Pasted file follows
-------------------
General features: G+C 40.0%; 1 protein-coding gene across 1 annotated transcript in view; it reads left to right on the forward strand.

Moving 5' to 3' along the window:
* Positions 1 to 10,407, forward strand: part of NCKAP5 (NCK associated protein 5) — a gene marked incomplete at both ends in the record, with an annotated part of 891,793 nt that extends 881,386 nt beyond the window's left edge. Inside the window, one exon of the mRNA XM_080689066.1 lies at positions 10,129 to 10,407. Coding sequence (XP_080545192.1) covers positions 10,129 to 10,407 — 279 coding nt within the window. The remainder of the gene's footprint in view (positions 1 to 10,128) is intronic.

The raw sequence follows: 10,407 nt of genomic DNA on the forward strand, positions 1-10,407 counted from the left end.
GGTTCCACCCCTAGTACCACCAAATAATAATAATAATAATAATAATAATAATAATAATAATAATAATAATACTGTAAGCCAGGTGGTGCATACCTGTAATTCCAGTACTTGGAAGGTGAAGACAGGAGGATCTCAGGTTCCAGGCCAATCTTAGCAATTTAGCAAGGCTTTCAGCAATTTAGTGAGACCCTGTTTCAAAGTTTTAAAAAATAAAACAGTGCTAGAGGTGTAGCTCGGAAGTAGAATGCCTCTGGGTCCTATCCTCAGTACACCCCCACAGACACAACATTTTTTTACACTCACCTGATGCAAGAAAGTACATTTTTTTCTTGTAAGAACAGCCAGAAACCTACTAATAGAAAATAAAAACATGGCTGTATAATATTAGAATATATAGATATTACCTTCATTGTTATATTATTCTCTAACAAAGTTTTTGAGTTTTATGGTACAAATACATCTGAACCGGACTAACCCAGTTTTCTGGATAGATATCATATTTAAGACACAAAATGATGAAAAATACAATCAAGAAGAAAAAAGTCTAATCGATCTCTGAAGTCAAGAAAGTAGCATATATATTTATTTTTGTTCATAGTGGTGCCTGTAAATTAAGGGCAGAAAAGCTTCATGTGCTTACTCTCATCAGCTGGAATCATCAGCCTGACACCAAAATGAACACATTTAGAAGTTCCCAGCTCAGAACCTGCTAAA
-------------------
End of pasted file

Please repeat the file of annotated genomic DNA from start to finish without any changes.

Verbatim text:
General features: G+C 40.0%; 1 protein-coding gene across 1 annotated transcript in view; it reads left to right on the forward strand.

Moving 5' to 3' along the window:
* Positions 1 to 10,407, forward strand: part of NCKAP5 (NCK associated protein 5) — a gene marked incomplete at both ends in the record, with an annotated part of 891,793 nt that extends 881,386 nt beyond the window's left edge. Inside the window, one exon of the mRNA XM_080689066.1 lies at positions 10,129 to 10,407. Coding sequence (XP_080545192.1) covers positions 10,129 to 10,407 — 279 coding nt within the window. The remainder of the gene's footprint in view (positions 1 to 10,128) is intronic.

The raw sequence follows: 10,407 nt of genomic DNA on the forward strand, positions 1-10,407 counted from the left end.
GGTTCCACCCCTAGTACCACCAAATAATAATAATAATAATAATAATAATAATAATAATAATAATAATAATACTGTAAGCCAGGTGGTGCATACCTGTAATTCCAGTACTTGGAAGGTGAAGACAGGAGGATCTCAGGTTCCAGGCCAATCTTAGCAATTTAGCAAGGCTTTCAGCAATTTAGTGAGACCCTGTTTCAAAGTTTTAAAAAATAAAACAGTGCTAGAGGTGTAGCTCGGAAGTAGAATGCCTCTGGGTCCTATCCTCAGTACACCCCCACAGACACAACATTTTTTTACACTCACCTGATGCAAGAAAGTACATTTTTTTCTTGTAAGAACAGCCAGAAACCTACTAATAGAAAATAAAAACATGGCTGTATAATATTAGAATATATAGATATTACCTTCATTGTTATATTATTCTCTAACAAAGTTTTTGAGTTTTATGGTACAAATACATCTGAACCGGACTAACCCAGTTTTCTGGATAGATATCATATTTAAGACACAAAATGATGAAAAATACAATCAAGAAGAAAAAAGTCTAATCGATCTCTGAAGTCAAGAAAGTAGCATATATATTTATTTTTGTTCATAGTGGTGCCTGTAAATTAAGGGCAGAAAAGCTTCATGTGCTTACTCTCATCAGCTGGAATCATCAGCCTGACACCAAAATGAACACATTTAGAAGTTCCCAGCTCAGAACCTGCTAAA